The recession has left states bogged down by daunting deficits. With budget deadlines nearing, higher ed leaders in money-crunched states have been actively trying to persuade against cuts that could be detrimental to their institutions.
In the famously broke California, where the budget deficit has reached $25.4 billion, higher education is facing a proposed $1.4 billion cut by newly elected Gov. Jerry Brown. The California State University and University of California systems would each lose $500 million in state support and the state’s community colleges would lose $400 million. Robert Turnage, vice chancellor for budget at CSU, says the proposed budget would bring the institution’s state funding to a level that is 23 percent lower than it was in the 2007-2008 fiscal year, or a decline of $680 million.
“Chancellor [Charles Reed] and I met with Jerry Brown as he was putting his administration together and preparing for the transition,” explains Turnage. “I don’t think we were under illusions of the nature of the state’s fiscal problems when we met with him, but I think we’ve done our best to make him understand that there are consequences if there are cuts. We are going to have to look at a lot of things that people will find painful,” such as cutting programs and limiting enrollment.
In Nevada, Gov. Brian Sandoval hasn’t said how much he would reduce state spending for higher education, but Daniel Klaich, chancellor of the Nevada System of Higher Education, says he’s expecting “very substantial double-digit reductions.”
“We have tried to point out very clearly that investing in higher education produces a tangible return to the state that shouldn’t be overlooked,” he says.
The Nevada system suffered significantly in the past three years, losing 20 percent in general fund appropriations. During the first round of cuts, the system deferred maintenance, tightened up on administrative positions, and enacted a salary freeze. Klaich says that by the most recent round of cuts, the system was forced to close several research centers and terminate programs and professors, including, in some situations, tenured professors.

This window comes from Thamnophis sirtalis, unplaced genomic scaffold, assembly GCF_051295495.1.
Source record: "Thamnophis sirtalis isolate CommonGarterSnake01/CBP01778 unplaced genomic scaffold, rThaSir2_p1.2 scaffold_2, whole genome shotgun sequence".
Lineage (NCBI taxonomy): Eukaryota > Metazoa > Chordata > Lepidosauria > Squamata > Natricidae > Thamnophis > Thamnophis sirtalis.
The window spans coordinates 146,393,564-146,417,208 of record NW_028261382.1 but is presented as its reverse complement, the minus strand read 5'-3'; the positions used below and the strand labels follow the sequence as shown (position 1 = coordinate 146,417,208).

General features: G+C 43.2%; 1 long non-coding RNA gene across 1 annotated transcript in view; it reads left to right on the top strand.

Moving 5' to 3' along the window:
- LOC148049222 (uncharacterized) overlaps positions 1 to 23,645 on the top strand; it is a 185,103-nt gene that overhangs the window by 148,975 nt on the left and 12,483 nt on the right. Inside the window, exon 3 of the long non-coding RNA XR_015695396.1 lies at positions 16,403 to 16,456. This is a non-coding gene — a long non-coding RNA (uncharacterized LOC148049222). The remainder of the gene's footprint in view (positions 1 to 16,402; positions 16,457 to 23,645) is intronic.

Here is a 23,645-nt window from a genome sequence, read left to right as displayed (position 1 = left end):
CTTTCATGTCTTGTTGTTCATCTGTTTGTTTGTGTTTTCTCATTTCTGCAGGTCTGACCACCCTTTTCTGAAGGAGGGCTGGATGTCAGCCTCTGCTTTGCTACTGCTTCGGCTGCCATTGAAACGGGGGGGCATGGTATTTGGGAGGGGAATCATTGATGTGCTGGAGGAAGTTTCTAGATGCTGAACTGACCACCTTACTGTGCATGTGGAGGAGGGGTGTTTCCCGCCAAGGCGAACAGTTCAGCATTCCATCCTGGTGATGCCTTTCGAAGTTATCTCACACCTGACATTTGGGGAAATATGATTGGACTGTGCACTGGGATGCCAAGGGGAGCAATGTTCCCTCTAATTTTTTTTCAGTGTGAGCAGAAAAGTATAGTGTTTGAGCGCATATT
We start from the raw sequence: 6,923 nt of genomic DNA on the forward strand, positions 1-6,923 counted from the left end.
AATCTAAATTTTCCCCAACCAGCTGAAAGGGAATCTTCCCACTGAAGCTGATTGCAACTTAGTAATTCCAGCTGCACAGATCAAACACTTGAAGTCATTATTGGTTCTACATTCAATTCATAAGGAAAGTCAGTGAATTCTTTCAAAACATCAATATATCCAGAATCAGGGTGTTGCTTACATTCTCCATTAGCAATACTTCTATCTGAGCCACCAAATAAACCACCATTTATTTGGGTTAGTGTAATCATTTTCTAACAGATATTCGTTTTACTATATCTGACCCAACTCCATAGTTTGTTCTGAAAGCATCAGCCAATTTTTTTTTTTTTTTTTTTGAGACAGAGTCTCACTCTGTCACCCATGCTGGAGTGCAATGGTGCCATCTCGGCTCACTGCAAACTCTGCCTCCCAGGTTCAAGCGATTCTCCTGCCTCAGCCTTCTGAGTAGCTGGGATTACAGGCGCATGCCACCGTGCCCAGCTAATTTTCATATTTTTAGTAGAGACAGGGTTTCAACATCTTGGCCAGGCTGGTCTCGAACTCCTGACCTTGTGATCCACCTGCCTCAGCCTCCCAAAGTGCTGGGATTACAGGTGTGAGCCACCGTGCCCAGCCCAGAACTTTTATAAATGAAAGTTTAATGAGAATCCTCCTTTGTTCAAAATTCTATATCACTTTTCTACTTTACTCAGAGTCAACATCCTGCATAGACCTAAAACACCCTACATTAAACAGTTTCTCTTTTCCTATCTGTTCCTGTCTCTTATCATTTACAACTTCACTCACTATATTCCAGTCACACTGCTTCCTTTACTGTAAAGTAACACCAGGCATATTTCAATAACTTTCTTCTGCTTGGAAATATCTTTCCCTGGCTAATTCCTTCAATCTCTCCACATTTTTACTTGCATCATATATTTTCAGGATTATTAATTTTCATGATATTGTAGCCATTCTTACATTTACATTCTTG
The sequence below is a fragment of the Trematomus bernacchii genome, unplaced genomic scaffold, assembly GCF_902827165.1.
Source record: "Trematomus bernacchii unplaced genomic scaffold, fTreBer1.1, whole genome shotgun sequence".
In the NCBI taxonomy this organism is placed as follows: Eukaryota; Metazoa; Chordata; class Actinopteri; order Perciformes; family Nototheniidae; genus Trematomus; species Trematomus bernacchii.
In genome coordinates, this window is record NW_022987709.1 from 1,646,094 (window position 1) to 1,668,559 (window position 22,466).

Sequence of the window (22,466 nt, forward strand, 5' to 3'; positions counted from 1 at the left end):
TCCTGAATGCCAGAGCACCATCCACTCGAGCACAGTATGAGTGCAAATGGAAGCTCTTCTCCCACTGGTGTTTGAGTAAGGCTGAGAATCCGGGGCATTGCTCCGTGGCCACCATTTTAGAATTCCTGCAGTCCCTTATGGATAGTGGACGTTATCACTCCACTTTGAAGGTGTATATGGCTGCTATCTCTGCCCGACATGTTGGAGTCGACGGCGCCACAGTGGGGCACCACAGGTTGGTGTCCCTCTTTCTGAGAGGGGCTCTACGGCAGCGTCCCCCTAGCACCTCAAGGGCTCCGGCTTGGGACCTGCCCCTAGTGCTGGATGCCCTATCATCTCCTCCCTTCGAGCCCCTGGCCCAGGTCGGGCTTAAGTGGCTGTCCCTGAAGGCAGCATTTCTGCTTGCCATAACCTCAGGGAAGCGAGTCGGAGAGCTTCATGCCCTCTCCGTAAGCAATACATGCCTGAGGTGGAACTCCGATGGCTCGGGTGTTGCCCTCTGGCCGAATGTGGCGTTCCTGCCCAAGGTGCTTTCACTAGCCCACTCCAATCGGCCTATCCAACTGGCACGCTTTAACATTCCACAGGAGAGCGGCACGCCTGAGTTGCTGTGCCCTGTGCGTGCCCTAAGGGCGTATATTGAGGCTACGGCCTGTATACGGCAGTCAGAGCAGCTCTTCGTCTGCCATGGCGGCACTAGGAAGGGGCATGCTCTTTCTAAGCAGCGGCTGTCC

“We want to first let everyone know that the system is in service to the state and for the state,” says Klaich. “We want people to know that the cuts, to this point, have been impactful, have changed the institutions, have changed lives, and have changed the abilities of students to naturally progress toward degrees.”
Ohio Gov. John Kasich, a graduate of The Ohio State University, isn’t ruling out reducing higher ed spending to help with the state’s $8 billion budget deficit. Ohio State CFO Geoff Chatas says the $400 million in state funding each year—less than 10 percent of the university’s total budget—is “incredibly important” for helping the university grow, and his arguments against reduced spending mirror those of higher ed leaders in other states.
“The university is an economic growth engine for the state of Ohio,” he says. “We are one of the largest creators of jobs in the state, we’re one of the largest employers, and we touch every part of the state with students from every county.”
Beyond pointing out the economic boosts higher ed provides, Washington’s Council of Presidents—a coalition of the six four-year baccalaureate degree-granting institutions in the state—is teaming up to present a consistent message to Gov. Chris Gregoire and legislators.
“I think even in these times of very difficult budget discussions with the state, we are trying to say that it’s important to get a higher education,” says Phyllis Wise, interim president of the University of Washington. Her state is facing a 4.2 percent reduction in higher education spending, as well as salary cuts and pension limits where making up the difference to employees will prove costly to institutions.
Originally appeared in the February 2011 issue of University Business